3. This is limited support for the ability to redefine the meaning of $, or other metaprogramming features.
  4. It is unlikely that the byte coder would complicate the change.
  5. It is not possible to use stubs to achive the goal, as the core does not use the stubs table.
  6. A number of replies indicate that the syntax of dicts is more verbose than desired. And the $ is in fact viewed by most as a short cut for set var.
  7. Emotional rhetoric accounts for approx 50% of discussion.
  8. There was no discussion on the merits of dict items.
  9. There was no discussion on the merits of arrays as FCV.

NEM: Regarding arrays as First-Class Values, I'm not sure what is meant here. As has been pointed out, arrays are collections of variables not values. As such, I'm not sure how they could be first-class values. For instance:
array set foo { a 1 b 2 }
somefunc $foo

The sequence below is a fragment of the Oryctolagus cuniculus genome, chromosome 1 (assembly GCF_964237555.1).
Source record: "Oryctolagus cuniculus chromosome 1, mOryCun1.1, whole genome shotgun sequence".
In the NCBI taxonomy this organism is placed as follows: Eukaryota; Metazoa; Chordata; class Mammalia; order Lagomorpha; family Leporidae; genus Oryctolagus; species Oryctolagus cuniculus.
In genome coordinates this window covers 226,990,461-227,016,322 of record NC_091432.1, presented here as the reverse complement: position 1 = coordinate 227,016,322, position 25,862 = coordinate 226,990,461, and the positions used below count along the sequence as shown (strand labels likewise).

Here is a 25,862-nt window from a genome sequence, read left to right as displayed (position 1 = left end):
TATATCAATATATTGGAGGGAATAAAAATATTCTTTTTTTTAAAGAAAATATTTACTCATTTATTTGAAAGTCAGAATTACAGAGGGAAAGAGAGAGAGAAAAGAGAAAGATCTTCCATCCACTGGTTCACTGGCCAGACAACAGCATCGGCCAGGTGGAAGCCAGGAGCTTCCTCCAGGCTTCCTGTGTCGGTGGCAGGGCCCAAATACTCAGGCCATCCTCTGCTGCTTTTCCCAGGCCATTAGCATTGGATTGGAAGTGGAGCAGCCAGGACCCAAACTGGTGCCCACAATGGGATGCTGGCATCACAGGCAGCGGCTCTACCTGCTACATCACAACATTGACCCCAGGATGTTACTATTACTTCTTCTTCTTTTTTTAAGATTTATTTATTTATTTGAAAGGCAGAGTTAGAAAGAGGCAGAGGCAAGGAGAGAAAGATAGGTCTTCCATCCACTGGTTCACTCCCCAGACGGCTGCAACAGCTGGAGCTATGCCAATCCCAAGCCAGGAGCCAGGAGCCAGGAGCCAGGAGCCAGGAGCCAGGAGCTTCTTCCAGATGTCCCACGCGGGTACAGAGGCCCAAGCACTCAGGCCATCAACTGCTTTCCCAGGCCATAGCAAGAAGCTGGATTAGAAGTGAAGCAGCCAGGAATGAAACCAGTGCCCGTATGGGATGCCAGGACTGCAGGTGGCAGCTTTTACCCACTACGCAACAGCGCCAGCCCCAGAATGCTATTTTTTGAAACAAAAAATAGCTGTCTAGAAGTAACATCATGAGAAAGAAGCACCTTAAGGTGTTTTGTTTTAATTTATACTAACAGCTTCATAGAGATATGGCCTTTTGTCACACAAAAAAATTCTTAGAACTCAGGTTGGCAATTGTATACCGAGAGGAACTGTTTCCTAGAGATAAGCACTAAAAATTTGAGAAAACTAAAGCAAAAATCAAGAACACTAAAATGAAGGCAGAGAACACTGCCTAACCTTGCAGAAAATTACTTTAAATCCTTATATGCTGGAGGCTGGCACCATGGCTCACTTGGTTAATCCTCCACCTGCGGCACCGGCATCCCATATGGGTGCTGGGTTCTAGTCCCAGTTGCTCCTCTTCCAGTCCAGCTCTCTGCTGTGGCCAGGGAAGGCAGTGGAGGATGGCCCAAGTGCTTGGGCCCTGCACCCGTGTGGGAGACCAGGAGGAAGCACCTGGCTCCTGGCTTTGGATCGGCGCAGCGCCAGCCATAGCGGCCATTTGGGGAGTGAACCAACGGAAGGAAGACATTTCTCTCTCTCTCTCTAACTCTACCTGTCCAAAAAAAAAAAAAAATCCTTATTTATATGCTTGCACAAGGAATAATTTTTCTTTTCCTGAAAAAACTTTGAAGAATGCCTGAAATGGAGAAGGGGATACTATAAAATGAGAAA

What should the above do? Should it produce a dict of the current values of all the variables? Should it pass a first-class reference to the array (something which currently isn't possible)? Should it just pass the array name (and expect an upvar to be used)? What it currently does is error, which seems reasonable to me. dicts on the other hand are first-class values, but don't support $ syntax to access sub-elements. If Tcl was perfect then we could probably jettison arrays now that we have both namespaces and dicts, but we can't do that as arrays are too widely used. This makes it a pain trying to reuse the $() syntax. I can see where this discussion is leading, and after the great {*} debate has finally been settled, I'd hate to see another syntax war. Is there any fundamentally missing feature? Or is this mainly about programmer convenience?